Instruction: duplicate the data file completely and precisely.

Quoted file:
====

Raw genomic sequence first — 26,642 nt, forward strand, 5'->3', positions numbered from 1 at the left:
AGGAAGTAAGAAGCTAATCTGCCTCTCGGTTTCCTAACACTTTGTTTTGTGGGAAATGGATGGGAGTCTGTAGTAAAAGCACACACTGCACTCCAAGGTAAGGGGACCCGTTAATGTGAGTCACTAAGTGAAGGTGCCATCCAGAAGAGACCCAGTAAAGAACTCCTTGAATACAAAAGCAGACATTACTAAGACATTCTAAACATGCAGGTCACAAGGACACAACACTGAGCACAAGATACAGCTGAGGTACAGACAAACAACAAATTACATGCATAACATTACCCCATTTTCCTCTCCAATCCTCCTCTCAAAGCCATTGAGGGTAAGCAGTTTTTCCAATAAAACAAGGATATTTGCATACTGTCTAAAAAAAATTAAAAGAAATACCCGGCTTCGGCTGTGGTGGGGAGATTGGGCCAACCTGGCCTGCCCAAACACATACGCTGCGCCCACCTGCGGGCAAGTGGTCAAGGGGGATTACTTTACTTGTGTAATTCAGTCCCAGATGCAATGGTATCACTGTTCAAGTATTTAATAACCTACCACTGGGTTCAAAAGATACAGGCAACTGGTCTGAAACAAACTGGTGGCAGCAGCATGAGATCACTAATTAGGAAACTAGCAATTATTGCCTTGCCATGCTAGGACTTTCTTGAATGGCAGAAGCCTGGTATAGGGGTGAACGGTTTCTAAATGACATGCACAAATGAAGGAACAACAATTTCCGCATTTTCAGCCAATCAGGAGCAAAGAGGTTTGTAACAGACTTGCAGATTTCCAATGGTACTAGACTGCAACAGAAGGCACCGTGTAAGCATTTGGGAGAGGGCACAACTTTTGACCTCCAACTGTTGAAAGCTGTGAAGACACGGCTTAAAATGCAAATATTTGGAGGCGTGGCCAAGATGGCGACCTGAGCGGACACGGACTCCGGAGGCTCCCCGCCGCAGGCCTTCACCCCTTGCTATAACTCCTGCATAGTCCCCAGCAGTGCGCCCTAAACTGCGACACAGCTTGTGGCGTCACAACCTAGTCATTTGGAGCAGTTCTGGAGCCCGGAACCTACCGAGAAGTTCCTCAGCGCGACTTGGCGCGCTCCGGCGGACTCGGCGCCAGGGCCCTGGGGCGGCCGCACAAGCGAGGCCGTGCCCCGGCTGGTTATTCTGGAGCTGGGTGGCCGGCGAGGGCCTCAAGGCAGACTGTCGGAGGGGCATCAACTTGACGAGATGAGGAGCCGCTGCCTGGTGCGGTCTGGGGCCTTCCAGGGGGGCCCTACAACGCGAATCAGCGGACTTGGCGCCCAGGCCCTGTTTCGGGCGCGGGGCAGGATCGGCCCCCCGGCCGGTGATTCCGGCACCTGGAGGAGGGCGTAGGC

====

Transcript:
Raw genomic sequence first — 26,642 nt, forward strand, 5'->3', positions numbered from 1 at the left:
AGGAAGTAAGAAGCTAATCTGCCTCTCGGTTTCCTAACACTTTGTTTTGTGGGAAATGGATGGGAGTCTGTAGTAAAAGCACACACTGCACTCCAAGGTAAGGGGACCCGTTAATGTGAGTCACTAAGTGAAGGTGCCATCCAGAAGAGACCCAGTAAAGAACTCCTTGAATACAAAAGCAGACATTACTAAGACATTCTAAACATGCAGGTCACAAGGACACAACACTGAGCACAAGATACAGCTGAGGTACAGACAAACAACAAATTACATGCATAACATTACCCCATTTTCCTCTCCAATCCTCCTCTCAAAGCCATTGAGGGTAAGCAGTTTTTCCAATAAAACAAGGATATTTGCATACTGTCTAAAAAAAATTAAAAGAAATACCCGGCTTCGGCTGTGGTGGGGAGATTGGGCCAACCTGGCCTGCCCAAACACATACGCTGCGCCCACCTGCGGGCAAGTGGTCAAGGGGGATTACTTTACTTGTGTAATTCAGTCCCAGATGCAATGGTATCACTGTTCAAGTATTTAATAACCTACCACTGGGTTCAAAAGATACAGGCAACTGGTCTGAAACAAACTGGTGGCAGCAGCATGAGATCACTAATTAGGAAACTAGCAATTATTGCCTTGCCATGCTAGGACTTTCTTGAATGGCAGAAGCCTGGTATAGGGGTGAACGGTTTCTAAATGACATGCACAAATGAAGGAACAACAATTTCCGCATTTTCAGCCAATCAGGAGCAAAGAGGTTTGTAACAGACTTGCAGATTTCCAATGGTACTAGACTGCAACAGAAGGCACCGTGTAAGCATTTGGGAGAGGGCACAACTTTTGACCTCCAACTGTTGAAAGCTGTGAAGACACGGCTTAAAATGCAAATATTTGGAGGCGTGGCCAAGATGGCGACCTGAGCGGACACGGACTCCGGAGGCTCCCCGCCGCAGGCCTTCACCCCTTGCTATAACTCCTGCATAGTCCCCAGCAGTGCGCCCTAAACTGCGACACAGCTTGTGGCGTCACAACCTAGTCATTTGGAGCAGTTCTGGAGCCCGGAACCTACCGAGAAGTTCCTCAGCGCGACTTGGCGCGCTCCGGCGGACTCGGCGCCAGGGCCCTGGGGCGGCCGCACAAGCGAGGCCGTGCCCCGGCTGGTTATTCTGGAGCTGGGTGGCCGGCGAGGGCCTCAAGGCAGACTGTCGGAGGGGCATCAACTTGACGAGATGAGGAGCCGCTGCCTGGTGCGGTCTGGGGCCTTCCAGGGGGGCCCTACAACGCGAATCAGCGGACTTGGCGCCCAGGCCCTGTTTCGGGCGCGGGGCAGGATCGGCCCCCCGGCCGGTGATTCCGGCACCTGGAGGAGGGCGTAGGC